Classification under the HTSUS is made in accordance with the General Rules of Interpretation (“GRIs”). GRI 1 provides that the classification of goods shall be determined according to the terms of the headings of the tariff schedule and any relative section or chapter notes. In the event that the goods cannot be classified solely on the basis of GRI 1, and if the headings and legal notes do not otherwise require, the remaining GRIs 2 through 6 may then be applied in order.
The 2008 HTSUS provisions under consideration are the following:
8523 Discs, tapes, solid-state non-volatile storage devices, "smart cards" and other media for the recording of sound or of other phenomena, whether or not recorded, including matrices and masters for the production of discs, but excluding products of Chapter 37:
8523.52.00 “Smart cards” …
8523.59.00 Other …
* * *
8543 Electrical machines and apparatus, having individual functions, not specified or included elsewhere in this chapter; parts thereof:
8543.70 Other machines and apparatus:
8543.70.40 Electric synchros and transducers; flight data recorders; defrosters and demisters with electric resistors for aircraft …
* * *
* * *
8543.90.88 Other …
* * *
Note 2 to Section XVI, HTSUS, provides:
Subject to note 1 to this section, note 1 to chapter 84 and note 1 to chapter 85, parts of machines (not being parts of the articles of heading 8484, 8544, 8545, 8546 or 8547) are to be classified according to the following rules:
Parts which are goods included in any of the headings of chapters 84 and 85 (other than headings 8485 and 8548) are in all cases to be classified in their respective headings;
Other parts, if suitable for use solely or principally with a particular kind of machine, or with a number of machines of the same heading (including a machine of heading 8479 or 8543) are to be classified with the machines of that kind or in heading 8409, 8431, 8448, 8466, 8473, 8503, 8522, 8529 or 8538 as appropriate. However, parts which are equally suitable for use principally with the goods of headings 8517 and 8525 to 8528 are to be classified in heading 8517;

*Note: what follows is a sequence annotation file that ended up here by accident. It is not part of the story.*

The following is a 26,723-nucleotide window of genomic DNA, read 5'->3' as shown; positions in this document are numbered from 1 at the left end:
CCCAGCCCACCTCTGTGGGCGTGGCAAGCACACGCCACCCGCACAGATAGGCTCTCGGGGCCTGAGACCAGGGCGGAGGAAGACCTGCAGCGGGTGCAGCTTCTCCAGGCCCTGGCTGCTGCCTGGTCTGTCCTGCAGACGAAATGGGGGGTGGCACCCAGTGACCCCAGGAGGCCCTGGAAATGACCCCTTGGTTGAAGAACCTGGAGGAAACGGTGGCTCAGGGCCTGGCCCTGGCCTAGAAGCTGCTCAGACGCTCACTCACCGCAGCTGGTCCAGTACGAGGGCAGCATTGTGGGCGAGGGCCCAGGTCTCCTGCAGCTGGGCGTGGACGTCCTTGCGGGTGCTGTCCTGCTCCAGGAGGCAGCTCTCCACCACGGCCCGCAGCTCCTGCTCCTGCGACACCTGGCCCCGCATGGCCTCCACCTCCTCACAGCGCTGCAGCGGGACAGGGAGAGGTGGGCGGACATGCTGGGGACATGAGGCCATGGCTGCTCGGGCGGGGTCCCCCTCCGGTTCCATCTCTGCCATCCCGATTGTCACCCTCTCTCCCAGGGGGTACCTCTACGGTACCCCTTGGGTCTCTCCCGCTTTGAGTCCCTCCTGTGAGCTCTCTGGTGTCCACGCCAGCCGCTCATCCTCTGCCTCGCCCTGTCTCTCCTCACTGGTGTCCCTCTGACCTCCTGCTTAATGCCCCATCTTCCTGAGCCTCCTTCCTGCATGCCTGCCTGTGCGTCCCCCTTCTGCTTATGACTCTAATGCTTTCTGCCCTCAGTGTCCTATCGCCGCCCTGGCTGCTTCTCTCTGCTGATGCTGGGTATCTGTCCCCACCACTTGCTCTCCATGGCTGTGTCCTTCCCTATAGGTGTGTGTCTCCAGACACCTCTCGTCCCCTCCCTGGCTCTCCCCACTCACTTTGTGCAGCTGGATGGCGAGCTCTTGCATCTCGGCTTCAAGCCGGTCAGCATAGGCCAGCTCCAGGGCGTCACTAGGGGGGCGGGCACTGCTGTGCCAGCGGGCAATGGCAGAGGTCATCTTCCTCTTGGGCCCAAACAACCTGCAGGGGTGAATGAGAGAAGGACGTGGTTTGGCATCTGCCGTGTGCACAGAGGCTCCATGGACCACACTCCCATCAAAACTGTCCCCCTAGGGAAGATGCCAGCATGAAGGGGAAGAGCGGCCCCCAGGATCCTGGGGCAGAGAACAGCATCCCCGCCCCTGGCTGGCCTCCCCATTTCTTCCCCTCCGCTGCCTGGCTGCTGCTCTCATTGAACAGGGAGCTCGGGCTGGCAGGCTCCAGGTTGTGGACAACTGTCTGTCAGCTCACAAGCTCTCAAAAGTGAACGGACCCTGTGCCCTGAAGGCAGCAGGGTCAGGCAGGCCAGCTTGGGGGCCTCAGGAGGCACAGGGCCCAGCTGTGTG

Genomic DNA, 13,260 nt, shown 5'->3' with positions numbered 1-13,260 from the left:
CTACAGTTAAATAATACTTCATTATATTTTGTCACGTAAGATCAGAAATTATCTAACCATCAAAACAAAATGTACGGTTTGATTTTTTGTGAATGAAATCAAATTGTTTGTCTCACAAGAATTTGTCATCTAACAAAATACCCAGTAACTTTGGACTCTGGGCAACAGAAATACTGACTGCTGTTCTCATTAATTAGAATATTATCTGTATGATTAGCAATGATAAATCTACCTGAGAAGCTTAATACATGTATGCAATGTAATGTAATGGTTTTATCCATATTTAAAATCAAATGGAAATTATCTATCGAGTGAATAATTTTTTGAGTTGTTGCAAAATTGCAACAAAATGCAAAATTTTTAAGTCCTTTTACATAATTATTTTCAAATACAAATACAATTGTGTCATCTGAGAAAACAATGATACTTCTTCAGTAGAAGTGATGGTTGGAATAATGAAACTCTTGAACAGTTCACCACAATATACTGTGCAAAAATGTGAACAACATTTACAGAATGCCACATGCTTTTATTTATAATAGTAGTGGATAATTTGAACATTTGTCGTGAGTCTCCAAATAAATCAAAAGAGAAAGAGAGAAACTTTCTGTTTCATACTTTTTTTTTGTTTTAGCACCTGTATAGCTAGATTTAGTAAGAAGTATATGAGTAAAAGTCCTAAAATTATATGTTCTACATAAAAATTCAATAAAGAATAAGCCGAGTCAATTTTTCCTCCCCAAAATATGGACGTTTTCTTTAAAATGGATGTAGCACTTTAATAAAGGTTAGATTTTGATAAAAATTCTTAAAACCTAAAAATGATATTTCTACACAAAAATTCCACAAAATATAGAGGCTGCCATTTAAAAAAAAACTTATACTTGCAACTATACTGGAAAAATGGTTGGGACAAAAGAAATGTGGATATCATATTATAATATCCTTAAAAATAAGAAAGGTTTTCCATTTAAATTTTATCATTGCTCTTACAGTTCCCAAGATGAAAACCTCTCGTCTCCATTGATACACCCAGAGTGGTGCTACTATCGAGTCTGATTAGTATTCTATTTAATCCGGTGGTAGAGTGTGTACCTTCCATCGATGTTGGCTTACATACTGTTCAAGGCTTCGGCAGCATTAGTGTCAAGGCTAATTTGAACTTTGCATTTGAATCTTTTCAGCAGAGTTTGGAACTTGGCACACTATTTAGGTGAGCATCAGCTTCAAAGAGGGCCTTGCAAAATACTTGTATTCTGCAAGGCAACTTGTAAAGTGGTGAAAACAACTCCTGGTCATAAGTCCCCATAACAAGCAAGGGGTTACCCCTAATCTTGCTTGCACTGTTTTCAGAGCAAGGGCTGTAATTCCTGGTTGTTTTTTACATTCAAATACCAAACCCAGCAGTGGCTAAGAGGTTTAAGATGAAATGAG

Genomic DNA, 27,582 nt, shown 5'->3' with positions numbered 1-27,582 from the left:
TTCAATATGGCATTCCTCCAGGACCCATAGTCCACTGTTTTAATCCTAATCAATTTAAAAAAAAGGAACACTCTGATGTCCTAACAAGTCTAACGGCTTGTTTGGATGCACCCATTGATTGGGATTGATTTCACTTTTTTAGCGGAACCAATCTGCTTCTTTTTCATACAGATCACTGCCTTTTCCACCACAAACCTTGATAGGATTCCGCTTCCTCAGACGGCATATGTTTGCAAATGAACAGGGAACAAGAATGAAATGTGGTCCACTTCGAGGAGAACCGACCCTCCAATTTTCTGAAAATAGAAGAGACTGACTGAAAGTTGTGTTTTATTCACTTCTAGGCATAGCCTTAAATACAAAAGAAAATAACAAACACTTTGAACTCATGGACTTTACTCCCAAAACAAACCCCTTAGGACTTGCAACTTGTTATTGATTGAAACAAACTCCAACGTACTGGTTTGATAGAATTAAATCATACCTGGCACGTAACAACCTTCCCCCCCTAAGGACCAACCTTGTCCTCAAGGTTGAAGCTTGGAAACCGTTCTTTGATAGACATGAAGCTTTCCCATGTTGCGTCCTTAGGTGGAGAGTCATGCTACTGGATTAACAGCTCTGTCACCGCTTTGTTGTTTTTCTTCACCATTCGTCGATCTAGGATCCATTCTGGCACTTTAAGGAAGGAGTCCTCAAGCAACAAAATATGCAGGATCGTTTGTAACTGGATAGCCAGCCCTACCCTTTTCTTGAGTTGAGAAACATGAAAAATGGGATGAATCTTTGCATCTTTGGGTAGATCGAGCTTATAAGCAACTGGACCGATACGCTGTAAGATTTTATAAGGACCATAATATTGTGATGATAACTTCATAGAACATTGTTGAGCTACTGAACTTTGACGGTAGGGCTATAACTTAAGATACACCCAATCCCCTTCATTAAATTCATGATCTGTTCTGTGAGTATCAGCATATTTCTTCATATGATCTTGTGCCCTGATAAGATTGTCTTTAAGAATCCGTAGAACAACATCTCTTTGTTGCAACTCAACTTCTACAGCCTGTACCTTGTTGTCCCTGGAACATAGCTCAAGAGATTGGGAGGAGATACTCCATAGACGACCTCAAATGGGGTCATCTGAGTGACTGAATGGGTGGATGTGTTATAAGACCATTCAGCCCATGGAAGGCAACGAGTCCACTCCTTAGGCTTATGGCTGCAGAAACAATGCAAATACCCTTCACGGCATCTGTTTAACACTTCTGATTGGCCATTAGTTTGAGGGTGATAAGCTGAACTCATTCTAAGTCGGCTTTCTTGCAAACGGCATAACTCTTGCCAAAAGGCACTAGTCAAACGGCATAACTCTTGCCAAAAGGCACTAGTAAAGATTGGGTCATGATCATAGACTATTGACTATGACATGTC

All other parts are to be classified in heading 8409, 8431, 8448, 8466, 8473, 8503, 8522, 8529 or 8538 as appropriate or, failing that, in heading 8487 or 8548.
Note 4(b) to Chapter 85, HTSUS, provides:
For the purposes of heading 8523:
The term “smart cards” means cards which have embedded in them one or more electronic integrated circuits (a microprocessor, random access memory (RAM) or read-only memory (ROM)) in the form of chips. These cards may contain contacts, a magnetic stripe or an embedded antenna but do not contain any other active or passive circuit elements.
The Harmonized Commodity Description and Coding System Explanatory Notes (“ENs”) constitute the official interpretation of the Harmonized System at the international level. While neither legally binding nor dispositive, the ENs provide a commentary on the scope of each heading of the HTSUS and are generally indicative of the proper interpretation of these headings. See T.D. 89-80, 54 Fed. Reg. 35127, 35128 (August 23, 1989).
EN 85.23 provides, in relevant part:
This heading covers different types of media, whether or not recorded, for the recording of sound or of other phenomena (e.g., numerical data; text; images; video, or other graphical data; software). Such media are generally inserted into or removed from recording or reading apparatus and may be transferred from one recording or reading apparatus to another.
The media of this heading may be presented recorded, unrecorded, or with some pre-recorded information, but capable of having more information recorded on them.
In particular, this heading covers:
(C) SEMICONDUCTOR MEDIA
Products of this group contain one or more electronic integrated circuits.
Thus, this group includes:
(2) “Smart cards” (see Note 4(b) to [Chapter 85]) …